AK: The challenge that the market faces is that we all believe that green is a good thing, but we're in a tough time, a recession, and budgets are tight. The primary driver for going green remains energy savings, cost savings, operational savings.

They see the value in reduced costs, employee engagement, and customer satisfaction. Competitor advantage, too. In the declining economy, this is one of the few bright spots.

But the market needs to translate more of that belief into action, especially in a slowdown.

The Chief Sustainability Officer is a new role. Where do they sit within the organization? Over the past few years, these people are now involved in decision-making. We think that's going to evolve pretty quickly over time.

SP: So what's Siemens' part in this movement?

AK: We're an enabler to achieve green building goals. At the end of the day, you can plug our systems in and pull information out of a traditionally back-room system and making it readily available.

We've seen that, in the higher education market, sustainability has taken off. Universities are making broad promises for climate neutrality, but also making sustainability promises, too. The University of Arizona has 80,000 people. They're making it visible to that community and leveraging them to do it.

In the public sector, where it's mandate-driven, we're seeing growth on the small scale. New construction is a small piece of the puzzle, and we all recognize that you have to address existing buildings -- green them, more energy efficient, more water efficient, better air quality. Increased productivity due to green. Corporate America sees increased productivity as an output of going green, but I think the industry has to get better at measuring it.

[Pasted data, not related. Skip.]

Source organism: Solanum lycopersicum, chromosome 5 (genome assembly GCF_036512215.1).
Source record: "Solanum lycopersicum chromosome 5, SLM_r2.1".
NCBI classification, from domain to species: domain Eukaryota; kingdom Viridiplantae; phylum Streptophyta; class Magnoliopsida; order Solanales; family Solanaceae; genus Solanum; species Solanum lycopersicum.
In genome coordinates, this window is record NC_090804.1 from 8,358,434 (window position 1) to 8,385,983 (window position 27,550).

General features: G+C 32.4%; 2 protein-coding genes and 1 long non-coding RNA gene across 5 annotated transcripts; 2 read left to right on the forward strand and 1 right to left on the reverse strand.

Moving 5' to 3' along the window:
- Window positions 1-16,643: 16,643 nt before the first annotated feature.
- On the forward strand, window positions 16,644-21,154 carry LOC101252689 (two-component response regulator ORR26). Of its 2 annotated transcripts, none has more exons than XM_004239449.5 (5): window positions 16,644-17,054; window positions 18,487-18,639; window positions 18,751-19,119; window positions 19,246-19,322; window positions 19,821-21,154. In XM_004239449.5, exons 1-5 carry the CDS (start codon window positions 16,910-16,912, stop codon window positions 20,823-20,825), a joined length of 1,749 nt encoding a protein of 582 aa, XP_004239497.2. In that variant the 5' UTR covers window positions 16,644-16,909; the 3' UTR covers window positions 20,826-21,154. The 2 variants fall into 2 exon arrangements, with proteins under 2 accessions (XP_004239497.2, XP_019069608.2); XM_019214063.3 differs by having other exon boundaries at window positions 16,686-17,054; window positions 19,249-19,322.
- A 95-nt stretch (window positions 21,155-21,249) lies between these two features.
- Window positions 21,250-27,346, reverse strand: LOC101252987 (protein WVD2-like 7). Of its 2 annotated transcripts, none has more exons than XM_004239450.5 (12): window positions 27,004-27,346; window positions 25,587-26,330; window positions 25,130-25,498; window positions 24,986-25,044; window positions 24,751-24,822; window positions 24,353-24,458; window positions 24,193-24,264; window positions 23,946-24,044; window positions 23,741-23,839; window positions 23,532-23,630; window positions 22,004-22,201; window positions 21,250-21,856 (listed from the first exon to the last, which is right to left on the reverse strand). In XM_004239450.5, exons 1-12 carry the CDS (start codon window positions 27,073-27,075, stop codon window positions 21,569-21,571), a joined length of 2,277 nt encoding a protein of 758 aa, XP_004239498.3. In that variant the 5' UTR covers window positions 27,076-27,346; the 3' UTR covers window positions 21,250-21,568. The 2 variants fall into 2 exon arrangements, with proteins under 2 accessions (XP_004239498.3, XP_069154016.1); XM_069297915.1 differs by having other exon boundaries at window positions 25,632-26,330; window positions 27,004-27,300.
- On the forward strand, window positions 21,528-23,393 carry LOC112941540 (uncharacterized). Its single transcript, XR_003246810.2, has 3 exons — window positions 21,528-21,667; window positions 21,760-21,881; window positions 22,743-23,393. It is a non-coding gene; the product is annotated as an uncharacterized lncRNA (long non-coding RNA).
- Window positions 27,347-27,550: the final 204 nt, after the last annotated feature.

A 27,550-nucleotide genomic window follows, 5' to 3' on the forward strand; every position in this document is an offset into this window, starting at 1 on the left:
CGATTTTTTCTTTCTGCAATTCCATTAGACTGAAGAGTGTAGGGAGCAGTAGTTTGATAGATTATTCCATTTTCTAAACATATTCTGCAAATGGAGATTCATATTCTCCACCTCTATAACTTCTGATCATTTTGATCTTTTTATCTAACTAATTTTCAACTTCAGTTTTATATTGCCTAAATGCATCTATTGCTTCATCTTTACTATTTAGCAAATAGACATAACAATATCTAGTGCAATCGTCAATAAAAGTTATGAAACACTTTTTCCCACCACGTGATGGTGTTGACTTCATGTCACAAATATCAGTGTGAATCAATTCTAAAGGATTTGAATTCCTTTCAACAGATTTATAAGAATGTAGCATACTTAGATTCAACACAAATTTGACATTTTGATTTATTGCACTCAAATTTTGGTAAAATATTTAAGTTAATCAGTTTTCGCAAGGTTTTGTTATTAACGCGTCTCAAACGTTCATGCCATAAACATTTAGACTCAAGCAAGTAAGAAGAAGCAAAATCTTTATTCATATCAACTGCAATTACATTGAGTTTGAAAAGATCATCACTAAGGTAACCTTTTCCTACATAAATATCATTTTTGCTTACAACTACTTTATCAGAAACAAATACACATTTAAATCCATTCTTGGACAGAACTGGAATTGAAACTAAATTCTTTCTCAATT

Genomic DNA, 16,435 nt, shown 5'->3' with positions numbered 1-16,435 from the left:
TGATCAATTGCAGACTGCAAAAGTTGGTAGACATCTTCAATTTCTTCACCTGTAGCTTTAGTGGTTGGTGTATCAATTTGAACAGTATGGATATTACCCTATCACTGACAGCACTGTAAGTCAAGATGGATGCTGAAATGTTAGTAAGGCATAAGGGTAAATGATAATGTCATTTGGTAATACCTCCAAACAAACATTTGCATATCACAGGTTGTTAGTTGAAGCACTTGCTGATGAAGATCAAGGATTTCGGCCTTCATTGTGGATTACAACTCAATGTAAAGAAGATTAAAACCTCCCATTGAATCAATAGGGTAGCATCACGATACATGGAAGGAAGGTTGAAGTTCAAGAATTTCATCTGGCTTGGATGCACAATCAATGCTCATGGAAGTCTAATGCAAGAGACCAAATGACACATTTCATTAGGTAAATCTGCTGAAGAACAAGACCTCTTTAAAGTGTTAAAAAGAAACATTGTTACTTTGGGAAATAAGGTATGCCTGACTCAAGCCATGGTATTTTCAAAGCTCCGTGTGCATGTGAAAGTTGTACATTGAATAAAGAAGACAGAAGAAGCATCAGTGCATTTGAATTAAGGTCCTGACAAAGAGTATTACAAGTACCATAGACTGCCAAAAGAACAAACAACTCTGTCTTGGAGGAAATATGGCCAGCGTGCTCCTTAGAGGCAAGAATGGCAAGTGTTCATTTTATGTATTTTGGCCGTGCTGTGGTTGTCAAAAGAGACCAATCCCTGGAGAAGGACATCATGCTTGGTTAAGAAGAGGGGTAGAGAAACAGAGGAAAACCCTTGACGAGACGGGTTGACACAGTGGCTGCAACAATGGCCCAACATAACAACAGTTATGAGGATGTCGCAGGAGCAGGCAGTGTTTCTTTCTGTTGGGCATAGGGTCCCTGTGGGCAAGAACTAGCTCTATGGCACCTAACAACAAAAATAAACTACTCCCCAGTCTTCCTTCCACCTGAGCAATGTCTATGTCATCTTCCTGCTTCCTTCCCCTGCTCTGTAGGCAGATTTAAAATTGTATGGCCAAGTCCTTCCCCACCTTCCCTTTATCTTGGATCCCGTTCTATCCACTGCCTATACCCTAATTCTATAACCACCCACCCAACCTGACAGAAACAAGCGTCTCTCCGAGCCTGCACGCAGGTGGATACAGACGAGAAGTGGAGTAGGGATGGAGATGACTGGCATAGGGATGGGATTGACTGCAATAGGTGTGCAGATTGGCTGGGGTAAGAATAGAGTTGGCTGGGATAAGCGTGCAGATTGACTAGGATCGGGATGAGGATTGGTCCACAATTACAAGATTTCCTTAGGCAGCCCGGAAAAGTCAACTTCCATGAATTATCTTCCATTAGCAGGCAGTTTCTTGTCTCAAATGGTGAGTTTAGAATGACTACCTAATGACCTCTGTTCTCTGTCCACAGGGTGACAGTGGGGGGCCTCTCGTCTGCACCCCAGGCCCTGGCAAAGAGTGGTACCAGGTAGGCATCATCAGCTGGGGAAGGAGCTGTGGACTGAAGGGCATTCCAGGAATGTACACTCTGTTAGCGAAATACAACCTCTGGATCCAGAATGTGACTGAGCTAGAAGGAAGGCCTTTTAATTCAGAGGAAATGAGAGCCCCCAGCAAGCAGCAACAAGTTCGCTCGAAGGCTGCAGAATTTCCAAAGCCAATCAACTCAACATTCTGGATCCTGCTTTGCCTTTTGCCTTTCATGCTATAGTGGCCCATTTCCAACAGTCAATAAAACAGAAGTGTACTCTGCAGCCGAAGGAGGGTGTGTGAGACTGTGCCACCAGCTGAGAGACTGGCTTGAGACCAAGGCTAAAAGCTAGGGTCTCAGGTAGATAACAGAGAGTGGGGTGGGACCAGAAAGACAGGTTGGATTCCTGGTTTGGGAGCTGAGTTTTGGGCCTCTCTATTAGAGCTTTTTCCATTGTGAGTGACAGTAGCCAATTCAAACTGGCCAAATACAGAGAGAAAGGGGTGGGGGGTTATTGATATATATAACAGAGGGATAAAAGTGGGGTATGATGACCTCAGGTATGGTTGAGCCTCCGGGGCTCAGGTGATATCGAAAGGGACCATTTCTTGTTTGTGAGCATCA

The cost of going green is not significantly higher anymore. It's astounding how the business community has adapted to provide more low-flow toilets and shower heads and sustainable flooring. The cost premium is not that high.

SP: But you've got to know how green you aren't before you can address how green you want to be.

AK: Right. You can't manage what you don't measure. From an energy standpoint, do you have the systems in place? Do you know how much energy you're actually using? Do you know where it's coming from? Say you spend $1 million per year on energy. Many of these buildings aren't metered or sub-metered. You need to survey your building, audit.

LEED is a great framework for existing building sustainability.

Active energy management is good corporate business strategy, at the end of the day. More information is going to be provided to people who are going to make decisions. When a university president says, "I'm going to go carbon neutral," it sets the direction.

I think the argument of whether you should or shouldn't address this is long gone. I think the issue of climate change has passed, especially for those [organizations] who operate on a global basis. The real challenge is: I know it's the right thing to do, now how do I do it? Who will help me? How do I get there?

You can address energy efficiency through a number of ways. We'd like to see LEED take hold in the public sector for existing buildings.

I think we're seeing a sea change in attitudes of people. The young people coming into the world want to work at companies and want to know what they're doing [to be green and sustainable].

We're all very busy. We often don't have time to think about whether a building is energy-efficient or not. To make it available, you can start to spur change.

GreenTouchSCreen images captured from the kiosk at the Cold Climate Housing & Research Center in Fairbanks, Alaska, which monitors real-time photovoltaic and electrical data.

This post was originally published on Smartplanet.com